58 ©2011 OntarioMD Inc. Confidential, not to be reproduced without permission. 5 Steps to Respond to a Privacy Breach 58 1 – Respond Implement protocol Notify appropriate staff (including privacy contact/officer) Inform IPC 2 – Contain Prevent additional unauthorized access (e.g. change passwords, identification numbers and/or temporarily shut down a system) Retrieve the PHI as required (e.g. hard copies) Ensure no copies have been made 3 – Notify Notify individuals affected by breach, with: Details of the breach (extent, specific PHI) Steps that have been taken or to be taken to address …

59 ©2011 OntarioMD Inc. Confidential, not to be reproduced without permission – Investigate Conduct internal investigation that: Ensures immediate requirements to contain and notify Reviews circumstances of breach Reviews adequacy of existing policies and procedures 5 – Remediate Address the situation systematically Advise IPC of findings Cooperate in any further investigation into the incident undertaken by the IPC Continued… 59 5 Steps to Respond to a Privacy Breach (cont’d)

60 ©2011 OntarioMD Inc. Confidential, not to be reproduced without permission. MORE ON HEALTH INFORMATION NETWORK PROVIDERS 60

61 ©2011 OntarioMD Inc. Confidential, not to be reproduced without permission. HINP requirements as per PHIPA Notify every applicable health information custodian if there has been a privacy breach; Provide to each applicable health information custodian a plain language description of the services provided, including a general description of the safeguards in place to protect personal health information; Make available to the public the plain language description of the services provided, as well as any directives, guidelines and policies relating to these services, and a general description of the safeguards implemented by the service provider; … 61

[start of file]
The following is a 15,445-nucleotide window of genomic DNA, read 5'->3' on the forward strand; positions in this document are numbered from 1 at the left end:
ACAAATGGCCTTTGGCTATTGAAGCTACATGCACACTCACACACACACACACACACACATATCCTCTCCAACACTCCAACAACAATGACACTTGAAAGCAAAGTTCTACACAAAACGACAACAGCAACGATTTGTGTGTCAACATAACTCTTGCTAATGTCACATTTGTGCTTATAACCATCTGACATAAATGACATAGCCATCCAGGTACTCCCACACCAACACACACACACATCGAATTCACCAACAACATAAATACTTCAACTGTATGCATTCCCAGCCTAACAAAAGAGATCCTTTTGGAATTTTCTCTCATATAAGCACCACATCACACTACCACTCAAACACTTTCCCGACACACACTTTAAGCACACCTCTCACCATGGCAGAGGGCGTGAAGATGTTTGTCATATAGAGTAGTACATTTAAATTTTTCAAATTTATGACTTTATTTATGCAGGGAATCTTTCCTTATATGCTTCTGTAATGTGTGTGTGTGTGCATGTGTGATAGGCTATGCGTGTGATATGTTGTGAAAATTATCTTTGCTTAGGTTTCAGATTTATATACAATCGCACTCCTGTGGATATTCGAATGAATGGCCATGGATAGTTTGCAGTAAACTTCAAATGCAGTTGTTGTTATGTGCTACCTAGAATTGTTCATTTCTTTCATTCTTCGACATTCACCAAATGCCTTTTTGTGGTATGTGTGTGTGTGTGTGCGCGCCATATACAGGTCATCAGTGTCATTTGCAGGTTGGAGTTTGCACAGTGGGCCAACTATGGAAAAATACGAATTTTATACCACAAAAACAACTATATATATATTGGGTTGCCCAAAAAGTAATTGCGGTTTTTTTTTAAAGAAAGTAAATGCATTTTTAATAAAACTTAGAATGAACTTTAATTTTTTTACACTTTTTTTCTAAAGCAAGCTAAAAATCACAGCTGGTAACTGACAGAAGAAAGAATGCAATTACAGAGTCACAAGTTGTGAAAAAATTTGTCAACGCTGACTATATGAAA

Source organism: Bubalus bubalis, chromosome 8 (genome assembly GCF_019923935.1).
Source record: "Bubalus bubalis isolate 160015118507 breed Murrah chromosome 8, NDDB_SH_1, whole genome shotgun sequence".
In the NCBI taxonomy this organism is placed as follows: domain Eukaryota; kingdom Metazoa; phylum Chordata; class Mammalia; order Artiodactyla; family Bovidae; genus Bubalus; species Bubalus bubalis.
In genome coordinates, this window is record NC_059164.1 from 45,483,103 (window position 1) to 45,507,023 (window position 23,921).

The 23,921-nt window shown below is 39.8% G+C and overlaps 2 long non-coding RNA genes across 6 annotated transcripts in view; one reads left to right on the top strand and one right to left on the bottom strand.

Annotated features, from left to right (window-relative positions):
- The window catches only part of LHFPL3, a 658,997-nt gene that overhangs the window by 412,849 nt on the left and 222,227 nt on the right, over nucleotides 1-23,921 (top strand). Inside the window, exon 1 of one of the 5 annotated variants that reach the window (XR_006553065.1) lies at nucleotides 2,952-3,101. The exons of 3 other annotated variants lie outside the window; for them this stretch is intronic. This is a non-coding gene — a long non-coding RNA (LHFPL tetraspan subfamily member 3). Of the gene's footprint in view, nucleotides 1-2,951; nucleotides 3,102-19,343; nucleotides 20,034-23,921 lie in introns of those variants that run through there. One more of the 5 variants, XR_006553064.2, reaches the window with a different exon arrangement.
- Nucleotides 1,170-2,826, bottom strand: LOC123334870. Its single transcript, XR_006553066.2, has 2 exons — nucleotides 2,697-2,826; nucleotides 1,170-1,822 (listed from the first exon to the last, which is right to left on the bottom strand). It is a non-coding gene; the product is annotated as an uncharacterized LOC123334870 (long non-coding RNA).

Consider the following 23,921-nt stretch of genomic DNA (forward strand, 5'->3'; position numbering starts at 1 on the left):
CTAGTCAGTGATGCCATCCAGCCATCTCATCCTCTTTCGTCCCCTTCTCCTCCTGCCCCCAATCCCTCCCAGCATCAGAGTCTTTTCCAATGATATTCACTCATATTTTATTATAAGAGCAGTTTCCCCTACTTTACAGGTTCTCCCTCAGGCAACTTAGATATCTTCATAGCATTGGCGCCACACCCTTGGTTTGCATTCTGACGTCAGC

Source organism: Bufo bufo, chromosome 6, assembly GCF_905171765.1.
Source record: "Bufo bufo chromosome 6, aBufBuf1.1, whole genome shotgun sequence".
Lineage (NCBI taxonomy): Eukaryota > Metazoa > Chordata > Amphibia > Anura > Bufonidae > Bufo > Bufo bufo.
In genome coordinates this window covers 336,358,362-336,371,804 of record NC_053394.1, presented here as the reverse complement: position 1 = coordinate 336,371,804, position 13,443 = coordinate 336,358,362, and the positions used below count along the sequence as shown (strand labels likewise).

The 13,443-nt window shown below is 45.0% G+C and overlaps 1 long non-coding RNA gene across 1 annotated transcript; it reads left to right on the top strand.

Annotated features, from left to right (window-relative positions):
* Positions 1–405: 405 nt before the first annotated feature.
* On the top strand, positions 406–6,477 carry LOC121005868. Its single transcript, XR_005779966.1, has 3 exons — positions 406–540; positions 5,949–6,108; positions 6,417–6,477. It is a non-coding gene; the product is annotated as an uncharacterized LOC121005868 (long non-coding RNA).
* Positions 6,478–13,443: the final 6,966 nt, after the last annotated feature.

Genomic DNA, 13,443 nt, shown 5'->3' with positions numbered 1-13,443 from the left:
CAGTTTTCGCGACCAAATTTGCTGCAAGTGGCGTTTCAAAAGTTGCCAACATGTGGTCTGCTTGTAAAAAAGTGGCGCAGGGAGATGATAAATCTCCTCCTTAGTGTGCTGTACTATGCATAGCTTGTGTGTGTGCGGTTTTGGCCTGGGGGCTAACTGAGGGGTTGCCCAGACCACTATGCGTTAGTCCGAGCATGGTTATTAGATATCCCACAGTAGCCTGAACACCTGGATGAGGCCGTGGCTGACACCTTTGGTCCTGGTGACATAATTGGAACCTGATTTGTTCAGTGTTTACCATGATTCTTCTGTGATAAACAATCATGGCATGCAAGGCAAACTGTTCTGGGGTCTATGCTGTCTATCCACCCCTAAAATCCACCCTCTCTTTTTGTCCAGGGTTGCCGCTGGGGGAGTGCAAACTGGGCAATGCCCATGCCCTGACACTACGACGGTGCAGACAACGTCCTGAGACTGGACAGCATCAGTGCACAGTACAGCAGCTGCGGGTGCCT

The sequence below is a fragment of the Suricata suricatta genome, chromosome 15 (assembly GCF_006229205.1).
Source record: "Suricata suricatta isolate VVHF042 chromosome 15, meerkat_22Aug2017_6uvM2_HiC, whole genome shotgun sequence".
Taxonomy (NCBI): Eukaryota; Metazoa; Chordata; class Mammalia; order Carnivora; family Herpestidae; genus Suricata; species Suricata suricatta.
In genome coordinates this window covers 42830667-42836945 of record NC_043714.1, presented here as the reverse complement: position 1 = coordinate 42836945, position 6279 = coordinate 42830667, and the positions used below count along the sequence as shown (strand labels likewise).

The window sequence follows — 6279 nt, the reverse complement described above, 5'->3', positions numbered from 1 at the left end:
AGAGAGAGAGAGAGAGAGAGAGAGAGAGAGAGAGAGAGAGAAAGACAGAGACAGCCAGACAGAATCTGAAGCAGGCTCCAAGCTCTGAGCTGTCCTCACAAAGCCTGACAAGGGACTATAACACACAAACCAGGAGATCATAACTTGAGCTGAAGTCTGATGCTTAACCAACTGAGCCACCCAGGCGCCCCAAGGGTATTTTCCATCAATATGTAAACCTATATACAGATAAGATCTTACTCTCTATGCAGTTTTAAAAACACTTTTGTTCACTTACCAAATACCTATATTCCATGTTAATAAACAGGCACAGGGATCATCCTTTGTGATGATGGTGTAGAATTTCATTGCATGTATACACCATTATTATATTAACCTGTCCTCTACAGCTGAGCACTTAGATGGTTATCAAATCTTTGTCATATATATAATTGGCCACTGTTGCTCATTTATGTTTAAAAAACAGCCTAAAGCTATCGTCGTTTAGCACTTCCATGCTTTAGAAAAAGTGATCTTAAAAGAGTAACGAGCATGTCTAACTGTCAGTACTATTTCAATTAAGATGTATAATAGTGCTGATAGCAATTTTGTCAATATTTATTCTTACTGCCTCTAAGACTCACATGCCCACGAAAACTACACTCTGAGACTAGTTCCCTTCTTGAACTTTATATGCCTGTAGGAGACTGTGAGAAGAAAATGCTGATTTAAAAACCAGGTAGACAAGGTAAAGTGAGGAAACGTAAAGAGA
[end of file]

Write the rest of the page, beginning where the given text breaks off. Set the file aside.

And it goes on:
62 ©2011 OntarioMD Inc. Confidential, not to be reproduced without permission. HINP requirements as per PHIPA (cont’d) Make available to each applicable health information custodian, upon request, an electronic record of all access to all or part of the personal health information and all transfers of all or part of the information associated with the custodian; Perform and provide, to each applicable health information custodian, written copies of the results of a threat assessment and a privacy impact assessment of the services provided; Ensure that any third party that provides services to the health information network provider complies with the restrictions and conditions necessary to enable compliance with the requirements of PHIPA; and Enter into a written agreement with each health information custodian concerning the services provided. 62